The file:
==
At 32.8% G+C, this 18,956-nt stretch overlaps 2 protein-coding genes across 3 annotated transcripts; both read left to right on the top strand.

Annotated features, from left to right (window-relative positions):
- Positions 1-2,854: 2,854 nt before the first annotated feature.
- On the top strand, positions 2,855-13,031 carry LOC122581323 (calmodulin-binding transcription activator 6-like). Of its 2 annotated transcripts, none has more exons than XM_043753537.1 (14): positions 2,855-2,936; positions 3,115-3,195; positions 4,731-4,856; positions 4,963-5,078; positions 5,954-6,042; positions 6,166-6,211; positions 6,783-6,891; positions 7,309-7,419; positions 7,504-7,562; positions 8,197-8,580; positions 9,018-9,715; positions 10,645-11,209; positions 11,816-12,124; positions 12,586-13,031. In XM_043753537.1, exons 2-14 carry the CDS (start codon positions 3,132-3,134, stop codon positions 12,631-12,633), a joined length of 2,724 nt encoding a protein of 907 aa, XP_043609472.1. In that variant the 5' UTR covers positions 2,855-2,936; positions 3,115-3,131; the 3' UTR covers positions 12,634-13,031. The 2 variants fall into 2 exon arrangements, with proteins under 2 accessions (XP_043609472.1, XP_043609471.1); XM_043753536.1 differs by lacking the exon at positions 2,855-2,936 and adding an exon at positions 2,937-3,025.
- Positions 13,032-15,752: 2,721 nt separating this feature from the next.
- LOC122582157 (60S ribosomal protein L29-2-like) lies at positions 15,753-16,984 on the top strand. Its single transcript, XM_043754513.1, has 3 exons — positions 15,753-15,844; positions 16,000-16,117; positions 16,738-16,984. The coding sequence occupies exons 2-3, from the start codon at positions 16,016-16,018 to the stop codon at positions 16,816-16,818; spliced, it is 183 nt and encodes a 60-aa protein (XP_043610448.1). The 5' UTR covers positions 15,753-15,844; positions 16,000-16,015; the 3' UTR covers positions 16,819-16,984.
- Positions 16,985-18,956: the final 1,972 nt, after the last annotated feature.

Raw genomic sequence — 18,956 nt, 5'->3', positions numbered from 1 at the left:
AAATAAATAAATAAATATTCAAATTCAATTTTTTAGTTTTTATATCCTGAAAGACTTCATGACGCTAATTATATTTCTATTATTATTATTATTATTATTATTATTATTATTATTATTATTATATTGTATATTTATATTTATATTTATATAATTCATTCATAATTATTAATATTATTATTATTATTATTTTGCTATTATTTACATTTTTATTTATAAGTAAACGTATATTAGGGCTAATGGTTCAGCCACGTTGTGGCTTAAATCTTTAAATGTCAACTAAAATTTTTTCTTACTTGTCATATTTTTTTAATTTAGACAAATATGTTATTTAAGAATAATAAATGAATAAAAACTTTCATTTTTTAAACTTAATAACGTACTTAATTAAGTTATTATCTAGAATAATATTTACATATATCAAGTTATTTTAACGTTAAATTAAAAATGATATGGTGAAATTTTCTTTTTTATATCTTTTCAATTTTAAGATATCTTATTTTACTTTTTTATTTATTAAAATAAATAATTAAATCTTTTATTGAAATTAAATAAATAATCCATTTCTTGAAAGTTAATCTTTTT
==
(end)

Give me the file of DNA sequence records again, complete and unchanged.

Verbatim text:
At 32.8% G+C, this 18,956-nt stretch overlaps 2 protein-coding genes across 3 annotated transcripts; both read left to right on the top strand.

Annotated features, from left to right (window-relative positions):
- Positions 1-2,854: 2,854 nt before the first annotated feature.
- On the top strand, positions 2,855-13,031 carry LOC122581323 (calmodulin-binding transcription activator 6-like). Of its 2 annotated transcripts, none has more exons than XM_043753537.1 (14): positions 2,855-2,936; positions 3,115-3,195; positions 4,731-4,856; positions 4,963-5,078; positions 5,954-6,042; positions 6,166-6,211; positions 6,783-6,891; positions 7,309-7,419; positions 7,504-7,562; positions 8,197-8,580; positions 9,018-9,715; positions 10,645-11,209; positions 11,816-12,124; positions 12,586-13,031. In XM_043753537.1, exons 2-14 carry the CDS (start codon positions 3,132-3,134, stop codon positions 12,631-12,633), a joined length of 2,724 nt encoding a protein of 907 aa, XP_043609472.1. In that variant the 5' UTR covers positions 2,855-2,936; positions 3,115-3,131; the 3' UTR covers positions 12,634-13,031. The 2 variants fall into 2 exon arrangements, with proteins under 2 accessions (XP_043609472.1, XP_043609471.1); XM_043753536.1 differs by lacking the exon at positions 2,855-2,936 and adding an exon at positions 2,937-3,025.
- Positions 13,032-15,752: 2,721 nt separating this feature from the next.
- LOC122582157 (60S ribosomal protein L29-2-like) lies at positions 15,753-16,984 on the top strand. Its single transcript, XM_043754513.1, has 3 exons — positions 15,753-15,844; positions 16,000-16,117; positions 16,738-16,984. The coding sequence occupies exons 2-3, from the start codon at positions 16,016-16,018 to the stop codon at positions 16,816-16,818; spliced, it is 183 nt and encodes a 60-aa protein (XP_043610448.1). The 5' UTR covers positions 15,753-15,844; positions 16,000-16,015; the 3' UTR covers positions 16,819-16,984.
- Positions 16,985-18,956: the final 1,972 nt, after the last annotated feature.

Raw genomic sequence — 18,956 nt, 5'->3', positions numbered from 1 at the left:
AAATAAATAAATAAATATTCAAATTCAATTTTTTAGTTTTTATATCCTGAAAGACTTCATGACGCTAATTATATTTCTATTATTATTATTATTATTATTATTATTATTATTATTATTATTATATTGTATATTTATATTTATATTTATATAATTCATTCATAATTATTAATATTATTATTATTATTATTTTGCTATTATTTACATTTTTATTTATAAGTAAACGTATATTAGGGCTAATGGTTCAGCCACGTTGTGGCTTAAATCTTTAAATGTCAACTAAAATTTTTTCTTACTTGTCATATTTTTTTAATTTAGACAAATATGTTATTTAAGAATAATAAATGAATAAAAACTTTCATTTTTTAAACTTAATAACGTACTTAATTAAGTTATTATCTAGAATAATATTTACATATATCAAGTTATTTTAACGTTAAATTAAAAATGATATGGTGAAATTTTCTTTTTTATATCTTTTCAATTTTAAGATATCTTATTTTACTTTTTTATTTATTAAAATAAATAATTAAATCTTTTATTGAAATTAAATAAATAATCCATTTCTTGAAAGTTAATCTTTTT